Enjoy the hobby/addiction,

Patrick

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I wouldn't worry about the chemistry side of it too much at the beginning. The factors that vary the most, and the ones you should focus on, are salinity and temperature. Both of which are easily controlled. Ph, Alkalinity, magnesium and the rest of the reef chemistry do stay relatively stable depending on the needs of your reef inhabitants. Most of the time frequent water changes do the job of replenishing "salt" levels in your aquarium. Exceptions are when your aquarium is stock with organisms that use high levels of these inorganics to produce their skeletons(as mentioned above). Personaly I would go with a system with a sump just because it give you options to add mechanical devices later depending on your wants.

As every member here at ARC will tell you, research first and do second. I would buy a book on the hobby and take some time to familiarize yourself with the hobby. There's also a lot of info online here.

(Kalkwasser means calcium/lime(like limestone) water fyi)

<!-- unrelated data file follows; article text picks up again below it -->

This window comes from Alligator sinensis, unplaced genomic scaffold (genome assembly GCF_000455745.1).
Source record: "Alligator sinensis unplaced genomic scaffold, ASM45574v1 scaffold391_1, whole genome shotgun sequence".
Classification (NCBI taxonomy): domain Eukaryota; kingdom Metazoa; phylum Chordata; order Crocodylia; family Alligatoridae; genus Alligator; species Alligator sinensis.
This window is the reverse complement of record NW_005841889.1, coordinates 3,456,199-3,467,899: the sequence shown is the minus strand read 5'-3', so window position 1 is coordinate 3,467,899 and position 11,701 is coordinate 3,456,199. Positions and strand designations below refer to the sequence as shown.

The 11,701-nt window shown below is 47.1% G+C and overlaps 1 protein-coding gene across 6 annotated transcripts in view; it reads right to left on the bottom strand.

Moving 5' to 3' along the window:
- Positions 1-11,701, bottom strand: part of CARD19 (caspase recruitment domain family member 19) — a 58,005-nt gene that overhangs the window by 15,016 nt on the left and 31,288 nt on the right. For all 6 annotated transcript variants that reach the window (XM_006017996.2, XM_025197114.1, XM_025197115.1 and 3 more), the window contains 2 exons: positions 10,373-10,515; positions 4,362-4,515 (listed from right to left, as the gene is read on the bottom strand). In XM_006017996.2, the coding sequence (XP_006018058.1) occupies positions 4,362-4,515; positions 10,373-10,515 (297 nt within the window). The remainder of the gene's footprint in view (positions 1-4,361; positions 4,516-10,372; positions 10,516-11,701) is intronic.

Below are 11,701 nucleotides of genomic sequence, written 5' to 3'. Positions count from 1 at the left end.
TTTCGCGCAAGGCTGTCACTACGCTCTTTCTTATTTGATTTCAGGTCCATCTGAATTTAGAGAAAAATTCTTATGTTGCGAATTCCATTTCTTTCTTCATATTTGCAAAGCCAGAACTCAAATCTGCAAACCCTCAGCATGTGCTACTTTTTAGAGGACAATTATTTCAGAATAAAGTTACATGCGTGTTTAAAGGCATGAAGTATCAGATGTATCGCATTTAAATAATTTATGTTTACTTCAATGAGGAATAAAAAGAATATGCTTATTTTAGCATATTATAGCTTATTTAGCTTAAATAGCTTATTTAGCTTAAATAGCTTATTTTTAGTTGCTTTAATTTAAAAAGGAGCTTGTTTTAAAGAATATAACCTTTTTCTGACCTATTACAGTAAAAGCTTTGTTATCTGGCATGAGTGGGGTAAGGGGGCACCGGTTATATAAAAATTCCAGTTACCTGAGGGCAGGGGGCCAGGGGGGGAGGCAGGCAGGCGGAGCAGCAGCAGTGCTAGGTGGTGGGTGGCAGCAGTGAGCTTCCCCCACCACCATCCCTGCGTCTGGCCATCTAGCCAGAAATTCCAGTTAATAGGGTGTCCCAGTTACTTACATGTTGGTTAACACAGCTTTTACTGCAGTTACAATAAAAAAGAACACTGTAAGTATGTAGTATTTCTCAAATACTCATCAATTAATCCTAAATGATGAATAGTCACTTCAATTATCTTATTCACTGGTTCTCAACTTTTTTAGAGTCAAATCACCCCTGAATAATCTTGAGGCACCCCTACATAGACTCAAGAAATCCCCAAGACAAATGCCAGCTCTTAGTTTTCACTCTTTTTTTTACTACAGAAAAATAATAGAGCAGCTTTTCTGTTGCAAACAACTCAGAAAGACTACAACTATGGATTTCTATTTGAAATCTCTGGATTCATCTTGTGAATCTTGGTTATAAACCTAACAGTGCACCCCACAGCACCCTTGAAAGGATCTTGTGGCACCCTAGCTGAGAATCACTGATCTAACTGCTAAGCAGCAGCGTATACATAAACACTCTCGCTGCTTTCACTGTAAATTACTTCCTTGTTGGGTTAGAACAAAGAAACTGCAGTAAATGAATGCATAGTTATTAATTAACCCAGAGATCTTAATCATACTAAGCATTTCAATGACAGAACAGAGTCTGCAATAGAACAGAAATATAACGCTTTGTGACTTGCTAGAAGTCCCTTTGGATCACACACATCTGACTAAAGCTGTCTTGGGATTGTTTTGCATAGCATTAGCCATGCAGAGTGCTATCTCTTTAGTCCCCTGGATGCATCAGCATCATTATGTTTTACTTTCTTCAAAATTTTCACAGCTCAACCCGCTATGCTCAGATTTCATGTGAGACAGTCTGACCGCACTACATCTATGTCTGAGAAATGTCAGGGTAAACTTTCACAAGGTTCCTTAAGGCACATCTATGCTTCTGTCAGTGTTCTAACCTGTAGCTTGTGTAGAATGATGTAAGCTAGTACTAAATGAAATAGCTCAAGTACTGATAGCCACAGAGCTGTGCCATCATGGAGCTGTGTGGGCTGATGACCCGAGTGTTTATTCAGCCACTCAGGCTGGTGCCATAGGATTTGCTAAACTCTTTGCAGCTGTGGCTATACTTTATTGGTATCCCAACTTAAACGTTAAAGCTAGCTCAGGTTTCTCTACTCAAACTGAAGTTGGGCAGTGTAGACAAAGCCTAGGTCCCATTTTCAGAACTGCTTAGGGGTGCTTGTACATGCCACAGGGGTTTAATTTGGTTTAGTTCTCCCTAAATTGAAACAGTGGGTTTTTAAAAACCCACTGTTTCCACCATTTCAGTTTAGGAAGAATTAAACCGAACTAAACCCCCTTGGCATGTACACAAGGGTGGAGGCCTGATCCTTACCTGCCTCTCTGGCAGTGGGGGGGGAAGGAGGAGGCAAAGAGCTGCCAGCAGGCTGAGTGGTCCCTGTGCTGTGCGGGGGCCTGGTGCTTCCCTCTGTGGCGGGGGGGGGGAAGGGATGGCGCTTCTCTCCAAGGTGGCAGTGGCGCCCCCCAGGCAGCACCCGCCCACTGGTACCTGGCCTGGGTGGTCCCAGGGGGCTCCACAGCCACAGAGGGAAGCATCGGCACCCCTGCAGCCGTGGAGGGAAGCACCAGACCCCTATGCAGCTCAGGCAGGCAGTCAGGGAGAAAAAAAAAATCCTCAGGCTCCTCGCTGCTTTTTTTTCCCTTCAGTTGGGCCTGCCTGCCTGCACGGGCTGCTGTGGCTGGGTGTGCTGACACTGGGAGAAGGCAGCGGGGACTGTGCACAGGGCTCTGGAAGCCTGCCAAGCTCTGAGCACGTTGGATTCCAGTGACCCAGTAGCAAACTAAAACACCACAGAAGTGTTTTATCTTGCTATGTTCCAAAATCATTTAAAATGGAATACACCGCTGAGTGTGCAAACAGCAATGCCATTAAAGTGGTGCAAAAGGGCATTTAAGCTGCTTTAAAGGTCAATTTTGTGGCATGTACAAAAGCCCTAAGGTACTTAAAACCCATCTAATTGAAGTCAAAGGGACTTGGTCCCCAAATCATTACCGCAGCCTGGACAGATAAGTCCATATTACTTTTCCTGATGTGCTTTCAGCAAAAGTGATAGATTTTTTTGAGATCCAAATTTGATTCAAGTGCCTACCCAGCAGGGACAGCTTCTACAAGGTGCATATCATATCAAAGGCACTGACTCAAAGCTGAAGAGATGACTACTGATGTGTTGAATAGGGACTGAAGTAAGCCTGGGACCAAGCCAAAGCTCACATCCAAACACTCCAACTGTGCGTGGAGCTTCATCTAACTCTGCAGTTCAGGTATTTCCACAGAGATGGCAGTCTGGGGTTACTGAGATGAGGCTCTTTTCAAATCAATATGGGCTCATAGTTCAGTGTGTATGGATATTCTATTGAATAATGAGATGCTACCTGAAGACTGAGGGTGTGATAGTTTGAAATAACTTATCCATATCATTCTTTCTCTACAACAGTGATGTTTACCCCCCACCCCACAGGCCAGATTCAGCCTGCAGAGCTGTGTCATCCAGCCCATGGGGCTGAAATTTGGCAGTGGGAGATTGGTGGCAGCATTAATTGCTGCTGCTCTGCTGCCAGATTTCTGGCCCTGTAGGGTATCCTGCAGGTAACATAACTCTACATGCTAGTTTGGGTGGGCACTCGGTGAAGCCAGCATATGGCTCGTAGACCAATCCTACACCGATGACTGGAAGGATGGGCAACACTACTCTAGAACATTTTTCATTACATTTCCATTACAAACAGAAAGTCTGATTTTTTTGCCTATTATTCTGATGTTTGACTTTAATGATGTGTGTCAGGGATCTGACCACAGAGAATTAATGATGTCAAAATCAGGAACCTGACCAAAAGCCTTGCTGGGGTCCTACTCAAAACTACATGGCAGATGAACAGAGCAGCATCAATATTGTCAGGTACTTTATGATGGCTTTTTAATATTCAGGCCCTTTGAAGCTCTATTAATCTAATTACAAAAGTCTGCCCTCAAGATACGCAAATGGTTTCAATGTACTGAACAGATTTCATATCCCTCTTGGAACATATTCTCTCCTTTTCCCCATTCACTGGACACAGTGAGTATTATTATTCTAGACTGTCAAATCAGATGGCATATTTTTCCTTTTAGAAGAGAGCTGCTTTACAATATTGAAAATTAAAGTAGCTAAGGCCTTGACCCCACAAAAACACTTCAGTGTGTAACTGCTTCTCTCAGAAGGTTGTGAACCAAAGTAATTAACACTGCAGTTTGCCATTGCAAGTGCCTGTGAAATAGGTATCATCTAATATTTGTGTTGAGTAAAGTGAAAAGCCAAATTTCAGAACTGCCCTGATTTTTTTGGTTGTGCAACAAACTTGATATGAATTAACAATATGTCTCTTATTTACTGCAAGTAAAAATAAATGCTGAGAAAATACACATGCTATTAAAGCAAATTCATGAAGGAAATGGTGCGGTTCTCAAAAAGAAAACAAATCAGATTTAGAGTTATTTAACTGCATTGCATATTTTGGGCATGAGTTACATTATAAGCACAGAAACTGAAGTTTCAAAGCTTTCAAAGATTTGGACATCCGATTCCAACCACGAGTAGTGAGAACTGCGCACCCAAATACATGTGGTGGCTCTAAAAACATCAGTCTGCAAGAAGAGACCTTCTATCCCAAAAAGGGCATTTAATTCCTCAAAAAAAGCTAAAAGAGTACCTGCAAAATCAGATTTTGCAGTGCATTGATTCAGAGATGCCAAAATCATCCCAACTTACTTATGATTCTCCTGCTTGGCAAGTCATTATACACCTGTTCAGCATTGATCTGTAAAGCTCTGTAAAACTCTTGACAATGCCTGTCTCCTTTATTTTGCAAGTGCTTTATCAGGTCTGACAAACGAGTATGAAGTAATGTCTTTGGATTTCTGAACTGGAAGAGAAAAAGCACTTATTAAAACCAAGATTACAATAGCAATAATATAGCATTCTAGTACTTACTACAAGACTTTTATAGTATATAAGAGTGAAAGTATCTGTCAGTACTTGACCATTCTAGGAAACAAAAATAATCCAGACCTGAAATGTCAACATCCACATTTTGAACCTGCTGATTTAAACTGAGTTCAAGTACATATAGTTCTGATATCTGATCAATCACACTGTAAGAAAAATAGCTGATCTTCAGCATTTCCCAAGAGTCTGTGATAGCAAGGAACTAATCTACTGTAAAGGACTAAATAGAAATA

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What Max said.

Keep up with water changes and you should be fine, especially with the critters you want to keep.

Research, reasearch, research. Then ask questions. Then research some more.

I'm sure any of the LFS will be happy to setup a system for you. For a price. And then there is us. Most of us will assist for little to nothing; mostly food and drink. :D

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I agree with Patrick once a system is set up you don't have to test it very often. When I first set up a tank that is cycling I test it twice a week. I also tend to test if I have added a lot of livestock to a system to make sure it doesn't need a water change. After about six months of stability you don't have to test it anymore unless you just want to know or haven't done a water change in awhile. Personally I only do water changes once a month at most.

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Thanks, everyone! I am reading "Ultimate Marine Aquariums" right now. You are right! There are as many methods as there are people doing them smile.png . Any other book suggestions?